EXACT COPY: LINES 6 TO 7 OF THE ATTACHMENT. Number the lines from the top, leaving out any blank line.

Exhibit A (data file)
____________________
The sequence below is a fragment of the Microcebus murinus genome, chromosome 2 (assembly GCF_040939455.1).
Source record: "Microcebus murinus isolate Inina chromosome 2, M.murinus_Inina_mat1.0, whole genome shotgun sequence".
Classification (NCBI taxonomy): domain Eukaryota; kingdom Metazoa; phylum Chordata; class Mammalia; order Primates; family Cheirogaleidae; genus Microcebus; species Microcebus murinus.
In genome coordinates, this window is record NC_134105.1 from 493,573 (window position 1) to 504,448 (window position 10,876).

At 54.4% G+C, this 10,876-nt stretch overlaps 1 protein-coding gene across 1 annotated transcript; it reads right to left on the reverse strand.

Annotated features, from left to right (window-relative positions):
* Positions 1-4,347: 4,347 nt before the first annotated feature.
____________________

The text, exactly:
Annotated features, from left to right (window-relative positions):
* Positions 1-4,347: 4,347 nt before the first annotated feature.